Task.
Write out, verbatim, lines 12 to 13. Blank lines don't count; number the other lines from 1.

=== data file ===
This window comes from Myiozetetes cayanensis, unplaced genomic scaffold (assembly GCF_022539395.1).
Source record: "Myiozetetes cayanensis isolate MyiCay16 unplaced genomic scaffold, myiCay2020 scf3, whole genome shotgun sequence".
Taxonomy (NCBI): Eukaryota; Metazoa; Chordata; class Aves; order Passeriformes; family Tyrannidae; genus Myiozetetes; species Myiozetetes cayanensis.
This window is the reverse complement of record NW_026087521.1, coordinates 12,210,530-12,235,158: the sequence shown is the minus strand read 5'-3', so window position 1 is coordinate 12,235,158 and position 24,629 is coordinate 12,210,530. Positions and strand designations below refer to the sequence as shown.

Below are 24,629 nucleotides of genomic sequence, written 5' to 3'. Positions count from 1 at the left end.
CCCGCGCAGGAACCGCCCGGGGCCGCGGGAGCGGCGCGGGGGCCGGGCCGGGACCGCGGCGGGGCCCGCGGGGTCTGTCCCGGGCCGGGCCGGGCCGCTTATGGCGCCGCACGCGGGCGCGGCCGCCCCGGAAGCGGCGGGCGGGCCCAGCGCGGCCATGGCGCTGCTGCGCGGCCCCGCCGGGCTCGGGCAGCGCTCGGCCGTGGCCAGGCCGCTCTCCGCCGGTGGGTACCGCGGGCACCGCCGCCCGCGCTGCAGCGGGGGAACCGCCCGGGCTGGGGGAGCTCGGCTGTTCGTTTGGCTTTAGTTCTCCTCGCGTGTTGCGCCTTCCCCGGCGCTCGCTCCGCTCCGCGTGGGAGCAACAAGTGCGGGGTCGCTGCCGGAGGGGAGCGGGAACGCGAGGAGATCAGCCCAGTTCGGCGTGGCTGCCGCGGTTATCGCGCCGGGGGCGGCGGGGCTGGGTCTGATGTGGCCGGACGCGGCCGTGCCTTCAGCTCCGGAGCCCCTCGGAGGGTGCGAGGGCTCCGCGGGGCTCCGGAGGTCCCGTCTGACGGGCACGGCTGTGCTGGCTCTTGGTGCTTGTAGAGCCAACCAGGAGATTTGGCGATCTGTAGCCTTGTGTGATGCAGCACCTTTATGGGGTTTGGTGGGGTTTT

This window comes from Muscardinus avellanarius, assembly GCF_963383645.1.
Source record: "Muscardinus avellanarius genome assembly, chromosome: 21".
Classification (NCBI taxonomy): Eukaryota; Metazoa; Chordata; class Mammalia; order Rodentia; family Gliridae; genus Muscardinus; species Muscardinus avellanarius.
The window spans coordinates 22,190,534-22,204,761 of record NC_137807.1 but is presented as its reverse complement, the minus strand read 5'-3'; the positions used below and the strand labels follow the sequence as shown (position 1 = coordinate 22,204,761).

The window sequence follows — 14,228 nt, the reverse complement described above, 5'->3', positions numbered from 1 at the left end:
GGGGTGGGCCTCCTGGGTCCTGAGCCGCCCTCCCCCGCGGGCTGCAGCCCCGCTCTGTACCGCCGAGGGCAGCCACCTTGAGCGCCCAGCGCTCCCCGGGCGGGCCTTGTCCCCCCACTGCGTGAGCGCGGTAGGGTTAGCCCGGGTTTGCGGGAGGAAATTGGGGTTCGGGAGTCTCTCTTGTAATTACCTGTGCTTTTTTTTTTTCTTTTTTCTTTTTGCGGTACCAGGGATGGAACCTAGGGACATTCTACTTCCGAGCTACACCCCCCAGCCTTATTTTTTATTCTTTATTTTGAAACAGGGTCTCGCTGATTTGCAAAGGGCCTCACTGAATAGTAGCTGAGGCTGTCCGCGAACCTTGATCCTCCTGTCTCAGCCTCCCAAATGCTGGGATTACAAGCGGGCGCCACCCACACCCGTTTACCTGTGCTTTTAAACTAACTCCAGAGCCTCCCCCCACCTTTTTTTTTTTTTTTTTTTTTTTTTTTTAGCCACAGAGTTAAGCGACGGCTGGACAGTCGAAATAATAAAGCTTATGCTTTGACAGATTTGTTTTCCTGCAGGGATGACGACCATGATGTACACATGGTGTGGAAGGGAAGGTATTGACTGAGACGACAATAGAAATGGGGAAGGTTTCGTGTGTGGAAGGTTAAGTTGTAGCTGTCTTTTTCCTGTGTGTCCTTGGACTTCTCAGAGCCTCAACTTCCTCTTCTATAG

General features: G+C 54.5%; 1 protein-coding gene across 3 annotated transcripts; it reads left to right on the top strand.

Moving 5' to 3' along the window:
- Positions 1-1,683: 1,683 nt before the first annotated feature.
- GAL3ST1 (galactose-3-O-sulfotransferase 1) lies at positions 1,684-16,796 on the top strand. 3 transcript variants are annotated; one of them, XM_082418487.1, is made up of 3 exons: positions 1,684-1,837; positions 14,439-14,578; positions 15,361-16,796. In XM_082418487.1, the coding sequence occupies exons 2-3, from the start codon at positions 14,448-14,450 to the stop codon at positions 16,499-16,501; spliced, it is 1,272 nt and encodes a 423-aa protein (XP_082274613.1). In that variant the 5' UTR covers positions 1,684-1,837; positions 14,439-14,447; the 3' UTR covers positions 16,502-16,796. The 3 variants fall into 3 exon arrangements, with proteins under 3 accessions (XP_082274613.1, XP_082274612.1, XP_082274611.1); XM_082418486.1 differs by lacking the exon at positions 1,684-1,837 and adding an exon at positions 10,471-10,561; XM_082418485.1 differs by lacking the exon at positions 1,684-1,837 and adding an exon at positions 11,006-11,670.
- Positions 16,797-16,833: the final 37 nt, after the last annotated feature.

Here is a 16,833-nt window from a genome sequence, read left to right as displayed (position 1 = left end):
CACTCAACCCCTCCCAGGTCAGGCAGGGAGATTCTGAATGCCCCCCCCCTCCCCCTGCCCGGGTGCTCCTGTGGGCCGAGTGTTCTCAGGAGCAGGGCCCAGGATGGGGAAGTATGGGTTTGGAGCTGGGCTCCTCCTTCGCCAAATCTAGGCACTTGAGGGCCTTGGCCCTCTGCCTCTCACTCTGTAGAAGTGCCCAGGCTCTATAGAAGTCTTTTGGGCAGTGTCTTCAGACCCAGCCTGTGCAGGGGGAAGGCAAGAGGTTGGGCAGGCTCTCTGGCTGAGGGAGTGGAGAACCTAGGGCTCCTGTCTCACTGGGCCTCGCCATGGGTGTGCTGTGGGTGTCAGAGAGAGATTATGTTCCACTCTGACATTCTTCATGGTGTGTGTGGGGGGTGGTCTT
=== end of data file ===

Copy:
GGGGTGGGCCTCCTGGGTCCTGAGCCGCCCTCCCCCGCGGGCTGCAGCCCCGCTCTGTACCGCCGAGGGCAGCCACCTTGAGCGCCCAGCGCTCCCCGGGCGGGCCTTGTCCCCCCACTGCGTGAGCGCGGTAGGGTTAGCCCGGGTTTGCGGGAGGAAATTGGGGTTCGGGAGTCTCTCTTGTAATTACCTGTGCTTTTTTTTTTTCTTTTTTCTTTTTGCGGTACCAGGGATGGAACCTAGGGACATTCTACTTCCGAGCTACACCCCCCAGCCTTATTTTTTATTCTTTATTTTGAAACAGGGTCTCGCTGATTTGCAAAGGGCCTCACTGAATAGTAGCTGAGGCTGTCCGCGAACCTTGATCCTCCTGTCTCAGCCTCCCAAATGCTGGGATTACAAGCGGGCGCCACCCACACCCGTTTACCTGTGCTTTTAAACTAACTCCAGAGCCTCCCCCCACCTTTTTTTTTTTTTTTTTTTTTTTTTTTTAGCCACAGAGTTAAGCGACGGCTGGACAGTCGAAATAATAAAGCTTATGCTTTGACAGATTTGTTTTCCTGCAGGGATGACGACCATGATGTACACATGGTGTGGAAGGGAAGGTATTGACTGAGACGACAATAGAAATGGGGAAGGTTTCGTGTGTGGAAGGTTAAGTTGTAGCTGTCTTTTTCCTGTGTGTCCTTGGACTTCTCAGAGCCTCAACTTCCTCTTCTATAG

General features: G+C 54.5%; 1 protein-coding gene across 3 annotated transcripts; it reads left to right on the top strand.